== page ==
It is important to note that mafia rarely makes agreements directly with foreigners. In the early 90’s the only true protectorate was the mafia. By the mid-90’s this business security business changed to include local, regional and federal levels of government. Soon after the fall of the Soviet Union the new Federal Russian Government was too busy with national politics and priorities to get directly involved with foreign investor’s interests. In a short span of just 3-5 years this situation changed and local and regional governments were actively seeking foreign companies to open offices and manufacturing facilities in their perspective regions. In his final years as Mayor of St. Petersburg (formerly Leningrad), Mayor Anatolij Sobchak developed town meetings between his office and local mafia bosses. These mid-90’s town meetings eventually restructured the protection racket in St. Petersburg and the government became a new protectorate for large foreign businesses. This agreement between the Sobchak administration and local mafia assuredly offered benefits to both sides. The end result of this agreement was that the mafia would protect small to medium sized businesses, including trading companies, importers, exporters, restaurants, hotels and entertainment complexes including casinos and nightclubs. Depending on what part of the city you had your office also determined which mafia organization would protect you. Aside from regional distribution there were also understandings between mafia groups that hotels would be taken care of by the Tombovskaya Mafia and the Jewish Mafia would protect Casinos. The government would be in the business to protect large foreign MNC’s and foreign government sponsored programs.
As I mentioned earlier, the mafia rarely offered protection directly to foreigners. Small to medium sized foreign companies that entered the Russian market in most cases had Russian partners. This was a necessity since Russian laws were clear that you could not operate any sort of business on the Russian territory without official registration. The Russian partners were well versed in the game of krisha. Normally it was not necessary for a company to go looking for protection. In fact, the standard practice was that once a new office was opened, the local mafia would find there way to the office and make arrangements.
It is important that I note at this point, that Mafia protection was very structured. Mafia protection and payoffs were not made through series of threats in back alleys or covert locations. The Russian mafia organizations were well organized and had special companies created for making contracts with clients, keeping moneys paid on an official level. They even had the openness to hold negotiations in the lobbies of 5-star hotels in the city center. What makes this different than a company contracting for security services with a security specialist is that these agreements were forced upon you. The other more startling difference was that the mafia went way beyond the act of security, as I note in this ARP Proposal.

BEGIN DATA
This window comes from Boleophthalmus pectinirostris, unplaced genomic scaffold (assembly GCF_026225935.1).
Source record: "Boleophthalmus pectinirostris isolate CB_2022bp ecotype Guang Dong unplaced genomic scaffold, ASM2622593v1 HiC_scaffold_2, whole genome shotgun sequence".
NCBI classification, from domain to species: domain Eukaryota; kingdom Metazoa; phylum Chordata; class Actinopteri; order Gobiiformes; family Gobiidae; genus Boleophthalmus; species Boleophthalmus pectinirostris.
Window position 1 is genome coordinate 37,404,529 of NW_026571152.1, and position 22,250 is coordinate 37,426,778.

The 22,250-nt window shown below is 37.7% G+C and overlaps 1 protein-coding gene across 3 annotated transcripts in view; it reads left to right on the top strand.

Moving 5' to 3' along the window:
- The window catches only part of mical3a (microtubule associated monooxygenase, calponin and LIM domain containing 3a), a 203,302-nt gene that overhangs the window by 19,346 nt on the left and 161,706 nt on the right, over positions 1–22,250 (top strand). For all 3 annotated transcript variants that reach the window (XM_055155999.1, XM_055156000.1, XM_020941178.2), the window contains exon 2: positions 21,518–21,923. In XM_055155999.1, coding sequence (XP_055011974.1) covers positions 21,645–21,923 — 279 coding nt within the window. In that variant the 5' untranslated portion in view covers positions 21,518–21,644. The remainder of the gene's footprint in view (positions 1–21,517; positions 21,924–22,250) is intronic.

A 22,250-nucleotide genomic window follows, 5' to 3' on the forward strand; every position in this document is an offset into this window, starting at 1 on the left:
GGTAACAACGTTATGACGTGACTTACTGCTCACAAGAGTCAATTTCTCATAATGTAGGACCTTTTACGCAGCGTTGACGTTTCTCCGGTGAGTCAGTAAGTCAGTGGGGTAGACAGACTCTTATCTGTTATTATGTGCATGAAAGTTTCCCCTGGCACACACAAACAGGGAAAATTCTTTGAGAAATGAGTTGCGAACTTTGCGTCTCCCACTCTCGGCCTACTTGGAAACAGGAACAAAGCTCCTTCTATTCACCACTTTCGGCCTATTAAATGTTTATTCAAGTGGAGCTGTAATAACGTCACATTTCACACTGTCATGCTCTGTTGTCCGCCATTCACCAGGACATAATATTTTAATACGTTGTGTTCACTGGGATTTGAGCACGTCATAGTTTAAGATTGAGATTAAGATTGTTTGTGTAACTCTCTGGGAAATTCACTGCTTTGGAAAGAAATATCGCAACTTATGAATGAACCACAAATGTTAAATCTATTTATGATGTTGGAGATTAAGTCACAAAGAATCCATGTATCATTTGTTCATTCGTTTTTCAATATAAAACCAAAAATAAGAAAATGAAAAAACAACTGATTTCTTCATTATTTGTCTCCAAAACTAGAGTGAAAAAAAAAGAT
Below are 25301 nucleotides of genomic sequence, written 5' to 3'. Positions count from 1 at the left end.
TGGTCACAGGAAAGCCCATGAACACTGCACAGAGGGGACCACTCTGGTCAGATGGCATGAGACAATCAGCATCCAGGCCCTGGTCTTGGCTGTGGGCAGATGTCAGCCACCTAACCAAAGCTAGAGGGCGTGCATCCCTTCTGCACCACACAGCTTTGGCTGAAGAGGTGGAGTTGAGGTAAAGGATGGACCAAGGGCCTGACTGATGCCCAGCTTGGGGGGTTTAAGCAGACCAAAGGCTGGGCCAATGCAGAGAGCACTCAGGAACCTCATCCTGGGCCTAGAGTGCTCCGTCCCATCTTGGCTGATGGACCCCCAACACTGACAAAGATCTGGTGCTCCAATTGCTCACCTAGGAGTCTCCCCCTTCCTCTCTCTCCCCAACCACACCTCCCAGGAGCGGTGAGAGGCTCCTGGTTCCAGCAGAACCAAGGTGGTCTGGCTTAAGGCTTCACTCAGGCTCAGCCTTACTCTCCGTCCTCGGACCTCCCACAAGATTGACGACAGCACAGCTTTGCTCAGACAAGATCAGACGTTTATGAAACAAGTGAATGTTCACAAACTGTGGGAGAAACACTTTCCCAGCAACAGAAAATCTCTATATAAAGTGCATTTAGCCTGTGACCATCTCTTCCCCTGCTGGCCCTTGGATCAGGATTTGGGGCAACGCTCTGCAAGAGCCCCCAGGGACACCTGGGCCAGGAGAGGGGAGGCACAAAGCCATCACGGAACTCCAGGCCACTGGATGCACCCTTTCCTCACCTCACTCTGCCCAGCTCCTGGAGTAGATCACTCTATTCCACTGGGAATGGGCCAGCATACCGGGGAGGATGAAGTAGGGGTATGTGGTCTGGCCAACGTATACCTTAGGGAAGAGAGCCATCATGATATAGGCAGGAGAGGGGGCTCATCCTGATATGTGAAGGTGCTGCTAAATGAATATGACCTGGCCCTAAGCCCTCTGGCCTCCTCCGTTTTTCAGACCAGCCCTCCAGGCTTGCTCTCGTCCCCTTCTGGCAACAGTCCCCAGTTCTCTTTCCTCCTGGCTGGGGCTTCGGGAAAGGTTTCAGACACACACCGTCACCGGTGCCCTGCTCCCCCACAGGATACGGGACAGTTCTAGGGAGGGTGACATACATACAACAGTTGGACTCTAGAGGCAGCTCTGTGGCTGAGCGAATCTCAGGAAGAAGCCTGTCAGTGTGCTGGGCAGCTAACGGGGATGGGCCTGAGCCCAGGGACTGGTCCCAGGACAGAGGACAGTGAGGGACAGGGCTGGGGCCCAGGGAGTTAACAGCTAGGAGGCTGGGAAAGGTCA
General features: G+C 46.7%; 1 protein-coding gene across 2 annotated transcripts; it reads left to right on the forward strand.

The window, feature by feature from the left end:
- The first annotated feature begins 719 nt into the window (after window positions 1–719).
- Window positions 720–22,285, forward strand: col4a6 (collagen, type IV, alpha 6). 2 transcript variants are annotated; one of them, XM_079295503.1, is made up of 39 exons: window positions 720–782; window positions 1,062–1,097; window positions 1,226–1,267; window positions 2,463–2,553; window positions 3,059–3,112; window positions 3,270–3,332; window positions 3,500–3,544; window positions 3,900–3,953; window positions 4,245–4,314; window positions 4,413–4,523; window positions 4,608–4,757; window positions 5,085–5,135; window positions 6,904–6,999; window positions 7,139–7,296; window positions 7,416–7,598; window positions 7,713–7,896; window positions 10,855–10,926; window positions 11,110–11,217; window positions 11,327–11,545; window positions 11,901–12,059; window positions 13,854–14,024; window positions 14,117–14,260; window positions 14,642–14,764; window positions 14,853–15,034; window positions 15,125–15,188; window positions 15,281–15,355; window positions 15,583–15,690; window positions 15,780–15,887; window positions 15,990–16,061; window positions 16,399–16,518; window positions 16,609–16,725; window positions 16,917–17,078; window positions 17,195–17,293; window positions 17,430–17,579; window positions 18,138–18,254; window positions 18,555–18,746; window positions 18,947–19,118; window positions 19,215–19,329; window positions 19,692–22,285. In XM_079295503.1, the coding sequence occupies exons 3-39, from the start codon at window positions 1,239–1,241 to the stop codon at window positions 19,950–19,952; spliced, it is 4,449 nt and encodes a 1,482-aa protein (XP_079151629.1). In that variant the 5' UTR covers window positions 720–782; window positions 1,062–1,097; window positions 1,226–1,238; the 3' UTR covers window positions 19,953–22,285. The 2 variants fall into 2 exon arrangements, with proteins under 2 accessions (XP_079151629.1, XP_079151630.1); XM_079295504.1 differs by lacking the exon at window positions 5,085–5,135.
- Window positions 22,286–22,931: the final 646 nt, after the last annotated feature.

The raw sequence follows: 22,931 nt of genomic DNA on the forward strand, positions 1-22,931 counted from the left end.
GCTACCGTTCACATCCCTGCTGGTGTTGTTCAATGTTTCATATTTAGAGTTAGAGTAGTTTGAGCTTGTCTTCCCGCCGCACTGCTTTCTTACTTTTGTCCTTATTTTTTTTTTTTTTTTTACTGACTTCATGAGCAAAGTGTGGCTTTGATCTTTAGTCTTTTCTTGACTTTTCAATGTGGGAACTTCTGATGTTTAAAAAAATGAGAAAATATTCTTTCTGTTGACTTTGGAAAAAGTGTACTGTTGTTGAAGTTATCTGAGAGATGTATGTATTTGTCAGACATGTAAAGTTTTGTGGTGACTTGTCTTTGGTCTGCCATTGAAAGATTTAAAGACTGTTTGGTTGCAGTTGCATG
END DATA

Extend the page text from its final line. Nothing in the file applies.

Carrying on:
The larger foreign MNC’s entered the Russian market either by invitation from a potential Russian partner, by invitation of local and/or regional government administrations or by direct choice of the company itself. As I will explain in detail the option that offered the greatest long-term security was, and remains, having protection from the government. As will be discussed in this paper, many joint ventures ended in disaster for the foreign partners due to contract disputes with their Russian partners, lockouts, government interference, taxation, zoning laws and other schemes concocted by the Russian partners and their protectorate. This “interference”, on certain occasions, included physical assault and murder, depending on how high the stakes were for the Russian partners to gain absolute control over the ventures.
Having a small proprietorship or joint venture in Russia is like gambling in a casino. You must be prepared to lose everything you bring with you. When you do lose, which will eventually happen, you will most assuredly end up in court fighting to regain control of your investments and property. You must understand that Russia does not have a working court system. As I have told foreign businesses before, you can take a Russian to court and win your case but there is no working collection system to get paid on your judgments, unless of course you are willing to play the game and take the final step in the judicial process, Mafia Court.